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Sun, Oct. 27th, 2013, 06:42 am
Non-Profits, Fraud & Theft

Img Src: Health Care Educator

Response to article by Washington Post
Inside the hidden world of thefts, scams and phantom purchases at the nation’s nonprofits

Nonprofits are built on trust, not suspicion. In fact, it's hard for many of them to do the work they do, and to do it well, unless they build a community with at least some level of trust. If that means that they must also bear the brunt of at least a portion of fraud, at the end of it all which is worse? Obviously, there must be limits, and basic measures of safety to protect the money and effort of those who work hard to support these nonprofits and don't like to see either their donations or their time wasted.

Of course they won't want to disclose when someone has robbed them. No one likes to admit being fooled. And what's worse, if they admit to it openly, it could dry up the well of donations, and that means they'll be even less able to do whatever work they initially set out to do.

And non-profits are built by people who set out to help. A profit based business begins with the premise of making money, and as such, those minds are focused, always, on money. They look at the money, they protect the money, their eyes are always and forever on the money. While that may also be where a criminal mindset is, when a thief sets out to steal, it is not where the helpers are looking. They're looking outward, to where the money is going, to how it's being spent. And while they may be watching money flowing out in one direction, it may be trickling from the back door as well.

Should we turn our non-profits into the kind of paranoid grind your day to day minimum wage worker lives under? You know those cameras facing all the checkout lines aren't really much for robberies. Those men wear masks. It's to catch employees stealing. There are stores where if you are so many cents off of your till, it's a write-up. Three write-ups and you're gone and out of a job. Not dollars, mind you. Cents. That could just mean you're bad at counting, and maybe you shouldn't be on a register but could be put to work somewhere else, or maybe you dropped some change.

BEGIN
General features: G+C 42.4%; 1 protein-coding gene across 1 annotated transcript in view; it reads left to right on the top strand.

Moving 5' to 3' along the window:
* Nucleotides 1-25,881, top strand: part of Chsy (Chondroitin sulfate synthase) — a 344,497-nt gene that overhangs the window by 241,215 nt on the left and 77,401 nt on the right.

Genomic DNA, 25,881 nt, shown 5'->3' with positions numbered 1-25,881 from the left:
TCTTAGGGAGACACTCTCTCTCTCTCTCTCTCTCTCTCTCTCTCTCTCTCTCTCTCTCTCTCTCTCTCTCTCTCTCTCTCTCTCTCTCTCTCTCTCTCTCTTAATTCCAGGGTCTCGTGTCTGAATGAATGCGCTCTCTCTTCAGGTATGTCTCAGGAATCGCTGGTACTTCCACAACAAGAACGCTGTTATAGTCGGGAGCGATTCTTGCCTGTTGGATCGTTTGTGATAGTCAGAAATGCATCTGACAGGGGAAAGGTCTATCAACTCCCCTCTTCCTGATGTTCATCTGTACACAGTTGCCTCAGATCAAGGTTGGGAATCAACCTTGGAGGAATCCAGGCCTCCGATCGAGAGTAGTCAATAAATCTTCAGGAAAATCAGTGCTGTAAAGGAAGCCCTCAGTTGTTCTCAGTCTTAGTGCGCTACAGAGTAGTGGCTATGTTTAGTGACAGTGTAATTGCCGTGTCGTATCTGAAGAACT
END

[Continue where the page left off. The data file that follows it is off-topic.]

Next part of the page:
Which is not to say there shouldn't be some kind of accountancy measures, or basic securities. But the kinds of embezzling and swindling schemes in this article look like decently smart jobs, the kind that don't get noticed immediately. They get noticed, but not until some real damage has been done. Are you really going to figure out the fake invoices from the fake company that the head of IT is ordering when you have a large company? A for-profit company might, if you double-checked every invoice and scanned through all the items, but the risk a non-profit takes there is suddenly all of your money goes to bureaucracy rather than doing good. Profit-based companies can be all about red tape if they want to be, they can thrive even on a heavy regimen of memos and meetings and PowerPoints. Some of the big non-profits do work like this, and as such, maybe 10% of your money (if you're lucky) actually goes toward helping anybody. And who really wants to donate to a company like that?

Sadly, theft is everywhere. And it's always, always a kind of tragedy. But I think rather than writing an article flogging companies for not being as slick as a wily conman, I think we should applaud those who have the courage to continue to have faith in humanity and put forth their trust, even though it feels like people don't deserve it. If you let the blow from one man bring you down, how many will you fail? Many good people come to work at non-profits, and to volunteer at non-profits, because they believe in something good. They go to escape the very evils the profit companies seem to press upon its workers. They go to band together for a common cause. Trust is such a rare commodity. We should be fighting to keep it, not condemning those who have it, who are courageous enough to give it, even when they, and in turn we, suffer for it.

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